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Egypt ordered the Turkish Ambassador to leave the country

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After Turkish Prime Minister Recep Tayyip Erdogan referred to the ouster of Egyptian President Mohammed Morsi by General Abdel Fatah El-Sisi as an “unacceptable coup,” the Egyptian Foreign Ministry responded by ordering the Turkish Ambassador in Cairo to leave the country because of what they called an “attempt to undermine the stability in the country.” Turkey in turn expelled the Egyptian Ambassador from Ankara.

by Rivka Salomon
Diplomatic crisis between Turkey and Egypt

Diplomatic crisis between Turkey and Egypt Photo Credit: Reuters

Egypt ordered the Turkish Ambassador in Cairo to leave the country and accused Ankara of supporting organizations that encourage instability within Egypt, hinting that Turkey provided assistance to ousted Egyptian President Mohammed Morsi.

“Ankara is trying to influence public opinion in a form that is opposed to Egyptian interests and encourages organizations that attempt to undermine the stability in the country,” the Egyptian Foreign Ministry spokesman stated in Cairo.  Shortly after the dramatic announcement, Turkish President Abdullah Gul spoke about the incident.  In an interview with a local television channel, Gul stated, “I hope that relations between the two countries will return back to normalcy.”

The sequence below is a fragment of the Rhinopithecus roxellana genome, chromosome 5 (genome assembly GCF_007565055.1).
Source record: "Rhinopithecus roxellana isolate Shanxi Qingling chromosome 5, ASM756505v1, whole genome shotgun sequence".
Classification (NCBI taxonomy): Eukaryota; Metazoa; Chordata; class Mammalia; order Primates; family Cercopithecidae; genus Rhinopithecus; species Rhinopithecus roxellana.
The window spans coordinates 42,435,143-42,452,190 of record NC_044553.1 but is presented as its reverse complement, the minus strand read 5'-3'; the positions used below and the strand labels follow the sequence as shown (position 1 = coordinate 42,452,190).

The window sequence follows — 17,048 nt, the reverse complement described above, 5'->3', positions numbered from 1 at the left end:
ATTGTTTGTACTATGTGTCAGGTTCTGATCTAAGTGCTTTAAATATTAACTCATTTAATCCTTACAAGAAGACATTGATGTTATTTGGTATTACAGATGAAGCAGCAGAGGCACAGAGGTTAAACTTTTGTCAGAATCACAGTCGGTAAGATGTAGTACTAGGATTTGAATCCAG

A number of hours after the Egyptian announcement, the Turkish Foreign Ministry in Ankara called the Egyptian Ambassador in for clarifications and afterwards, the Turks declared him “persona non grata” and demanded that he leave the country.

Last August, the two countries returned their ambassadors for consultations, after Egyptian security forces attacked an encampment of Morsi supporters and caused the death of hundreds of demonstrators.  Turkey was the first country to harshly criticize Egypt following the ouster of Morsi’s regime by General Sisi and to call the move an “unacceptable military coup.”   The ruling Islamist AKP party in Turkey had close relations with the Muslim Brotherhood.

Egyptian pro-democracy activists meanwhile reject the notion that Morsi’s overthrow was a military coup and anti-democratic, since the Egyptian military only intervened after Morsi violated every conceivable democratic principle and even then, only after the Tamarod Movement waged mass protests calling for his overthrow.  They claim that the world was silent as Morsi’s regime committed atrocities against the Egyptian people and only opened their mouths once he was overthrown.

They emphasize that a democratic government has to guarantee minority rights and women’s rights, not encourage the persecution of Copts and female genital mutilation. It has to accept the opposition as legitimate and not take actions against media sources that are critical. It has to be willing to abide by democratic rules, even when they go against their interests. Most importantly of all, it also has to give up power if it is defeated at the polls.  Egyptian pro-democracy activists noted that Morsi’s regime failed all of these basic parameters of democratic governance and for this reason; they reject Turkey’s support for ousted Egyptian President Morsi’s regime.

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  • Published: 11 years ago on November 23, 2013
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  • Last Modified: November 23, 2013 @ 10:34 pm
  • Filed Under: International

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